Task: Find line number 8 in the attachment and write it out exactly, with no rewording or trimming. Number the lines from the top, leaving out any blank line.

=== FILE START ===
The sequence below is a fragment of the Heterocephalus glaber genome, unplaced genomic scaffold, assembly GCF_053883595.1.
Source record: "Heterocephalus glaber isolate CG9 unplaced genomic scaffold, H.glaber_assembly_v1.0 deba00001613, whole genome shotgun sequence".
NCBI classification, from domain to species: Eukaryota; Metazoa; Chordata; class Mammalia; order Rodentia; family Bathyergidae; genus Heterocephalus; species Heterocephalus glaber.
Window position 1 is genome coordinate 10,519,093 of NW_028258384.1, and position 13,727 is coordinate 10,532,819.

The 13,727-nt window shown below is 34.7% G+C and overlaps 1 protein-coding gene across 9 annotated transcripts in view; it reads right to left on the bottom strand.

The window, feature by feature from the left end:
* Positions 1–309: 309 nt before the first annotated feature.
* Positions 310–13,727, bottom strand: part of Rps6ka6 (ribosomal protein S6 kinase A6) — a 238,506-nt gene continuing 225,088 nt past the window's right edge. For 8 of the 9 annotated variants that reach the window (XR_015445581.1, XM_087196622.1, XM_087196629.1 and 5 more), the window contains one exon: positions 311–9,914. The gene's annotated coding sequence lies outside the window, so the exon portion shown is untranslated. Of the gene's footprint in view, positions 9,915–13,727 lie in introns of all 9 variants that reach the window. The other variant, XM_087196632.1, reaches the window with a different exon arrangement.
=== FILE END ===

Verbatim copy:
* Positions 310–13,727, bottom strand: part of Rps6ka6 (ribosomal protein S6 kinase A6) — a 238,506-nt gene continuing 225,088 nt past the window's right edge. For 8 of the 9 annotated variants that reach the window (XR_015445581.1, XM_087196622.1, XM_087196629.1 and 5 more), the window contains one exon: positions 311–9,914. The gene's annotated coding sequence lies outside the window, so the exon portion shown is untranslated. Of the gene's footprint in view, positions 9,915–13,727 lie in introns of all 9 variants that reach the window. The other variant, XM_087196632.1, reaches the window with a different exon arrangement.